Add label_override field option

This lets proto3 files define submessage fields which nanopb treats as
required (even though proto3 doesn't support 'required'). This means that
nanopb won't generate a has_xxx field, will reject messages where this
field is missing, and will always serialize the field. However, other
consumers of the proto file won't see the field as required, and are
therefore safe to it being removed in future.

To do this, use:

    Submessage some_submessage = 1 [(nanopb).label_override = LABEL_REQUIRED];

This mechanism also lets users change whether nanopb treats the field as
optional or repeated in both proto2 and proto3.

Fixes: #962
4 files changed
tree: 9fdbc4cbfe00fda4e711c21a8465c65fdc08d65f
  1. .github/
  2. build-tests/
  3. conan-wrapper/
  4. docs/
  5. examples/
  6. extra/
  7. generator/
  8. spm-test/
  9. spm_headers/
  10. spm_resources/
  11. tests/
  12. tools/
  13. zephyr/
  14. .bazelignore
  15. .gitattributes
  16. .gitignore
  17. AUTHORS.txt
  18. BUILD.bazel
  19. build.py
  20. CHANGELOG.txt
  21. CMakeLists.txt
  22. conanfile.py
  23. CONTRIBUTING.md
  24. library.json
  25. LICENSE.txt
  26. MODULE.bazel
  27. MODULE.bazel.lock
  28. Package.swift
  29. pb.h
  30. pb_common.c
  31. pb_common.h
  32. pb_decode.c
  33. pb_decode.h
  34. pb_encode.c
  35. pb_encode.h
  36. README.md
  37. requirements.txt
  38. WORKSPACE
README.md

Nanopb - Protocol Buffers for Embedded Systems

Latest change Weekly build

Nanopb is a small code-size Protocol Buffers implementation in ansi C. It is especially suitable for use in microcontrollers, but fits any memory restricted system.

Using the nanopb library

To use the nanopb library, you need to do two things:

  1. Compile your .proto files for nanopb, using protoc.
  2. Include pb_encode.c, pb_decode.c and pb_common.c in your project.

The easiest way to get started is to study the project in “examples/simple”. It contains a Makefile, which should work directly under most Linux systems. However, for any other kind of build system, see the manual steps in README.txt in that folder.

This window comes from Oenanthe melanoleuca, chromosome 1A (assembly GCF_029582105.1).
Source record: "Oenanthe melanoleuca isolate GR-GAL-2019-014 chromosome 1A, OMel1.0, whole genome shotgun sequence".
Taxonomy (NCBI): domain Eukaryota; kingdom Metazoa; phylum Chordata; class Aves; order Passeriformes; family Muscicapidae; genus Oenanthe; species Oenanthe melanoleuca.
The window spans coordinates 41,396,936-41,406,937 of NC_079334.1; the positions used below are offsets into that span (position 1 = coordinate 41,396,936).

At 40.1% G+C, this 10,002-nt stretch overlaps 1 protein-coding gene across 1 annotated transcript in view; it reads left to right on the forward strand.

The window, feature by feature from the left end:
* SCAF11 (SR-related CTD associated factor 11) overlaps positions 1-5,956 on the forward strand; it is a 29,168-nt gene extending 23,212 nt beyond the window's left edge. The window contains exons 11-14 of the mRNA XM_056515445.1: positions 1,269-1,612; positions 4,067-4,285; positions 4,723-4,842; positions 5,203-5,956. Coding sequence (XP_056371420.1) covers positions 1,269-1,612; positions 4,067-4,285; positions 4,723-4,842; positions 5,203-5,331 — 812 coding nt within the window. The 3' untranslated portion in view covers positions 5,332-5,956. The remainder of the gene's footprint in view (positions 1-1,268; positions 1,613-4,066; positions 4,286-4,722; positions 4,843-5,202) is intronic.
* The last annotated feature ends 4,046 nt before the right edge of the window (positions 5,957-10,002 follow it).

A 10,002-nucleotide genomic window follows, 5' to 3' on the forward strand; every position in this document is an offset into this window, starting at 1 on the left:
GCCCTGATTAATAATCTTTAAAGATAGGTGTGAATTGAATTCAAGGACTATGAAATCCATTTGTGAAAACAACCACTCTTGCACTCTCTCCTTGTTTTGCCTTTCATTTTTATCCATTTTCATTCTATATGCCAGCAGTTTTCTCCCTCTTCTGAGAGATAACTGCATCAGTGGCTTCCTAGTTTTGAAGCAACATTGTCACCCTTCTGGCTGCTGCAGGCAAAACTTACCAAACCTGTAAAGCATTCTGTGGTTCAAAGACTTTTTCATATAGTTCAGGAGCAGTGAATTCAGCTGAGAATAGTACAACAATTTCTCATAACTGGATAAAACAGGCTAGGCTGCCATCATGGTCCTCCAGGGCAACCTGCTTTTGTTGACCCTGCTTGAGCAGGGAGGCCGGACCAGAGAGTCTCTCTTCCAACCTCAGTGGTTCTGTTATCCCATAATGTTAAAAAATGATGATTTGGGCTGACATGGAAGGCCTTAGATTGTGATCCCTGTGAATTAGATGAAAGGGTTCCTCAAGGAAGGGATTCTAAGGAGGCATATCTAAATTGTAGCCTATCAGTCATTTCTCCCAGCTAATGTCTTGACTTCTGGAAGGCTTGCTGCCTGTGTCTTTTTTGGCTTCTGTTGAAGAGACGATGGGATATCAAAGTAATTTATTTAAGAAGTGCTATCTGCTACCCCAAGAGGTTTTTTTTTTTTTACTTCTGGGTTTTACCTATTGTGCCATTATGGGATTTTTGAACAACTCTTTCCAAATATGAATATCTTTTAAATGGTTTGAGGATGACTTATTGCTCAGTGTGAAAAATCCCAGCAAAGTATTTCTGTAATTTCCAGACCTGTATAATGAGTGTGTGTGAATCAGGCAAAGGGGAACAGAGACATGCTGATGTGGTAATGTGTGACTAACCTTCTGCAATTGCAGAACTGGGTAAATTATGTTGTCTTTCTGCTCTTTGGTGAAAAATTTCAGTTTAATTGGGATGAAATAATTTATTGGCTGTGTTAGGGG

Generating the headers

Protocol Buffers messages are defined in a .proto file, which follows a standard format that is compatible with all Protocol Buffers libraries. To use it with nanopb, you need to generate .pb.c and .pb.h files from it:

python generator/nanopb_generator.py myprotocol.proto  # For source checkout
generator-bin/nanopb_generator myprotocol.proto        # For binary package

(Note: For instructions for nanopb-0.3.9.x and older, see the documentation of that particular version here)

The binary packages for Windows, Linux and Mac OS X should contain all necessary dependencies, including Python, python-protobuf library and protoc. If you are using a git checkout or a plain source distribution, you will need to install Python separately. Once you have Python, you can install the other dependencies with pip install --upgrade protobuf grpcio-tools.

You can further customize the header generation by creating an .options file. See documentation for details.

Running the tests

If you want to perform further development of the nanopb core, or to verify its functionality using your compiler and platform, you'll want to run the test suite. The build rules for the test suite are implemented using Scons, so you need to have that installed (ex: sudo apt install scons or pip install scons). To run the tests:

cd tests
scons

This will show the progress of various test cases. If the output does not end in an error, the test cases were successful.

Note: Mac OS X by default aliases ‘clang’ as ‘gcc’, while not actually supporting the same command line options as gcc does. To run tests on Mac OS X, use: scons CC=clang CXX=clang++. Same way can be used to run tests with different compilers on any platform.

For embedded platforms, there is currently support for running the tests on STM32 discovery board and simavr AVR simulator. Use scons PLATFORM=STM32 and scons PLATFORM=AVR to run these tests.

Build systems and integration

Nanopb C code itself is designed to be portable and easy to build on any platform. Often the bigger hurdle is running the generator which takes in the .proto files and outputs .pb.c definitions.

There exist build rules for several systems:

And also integration to platform interfaces: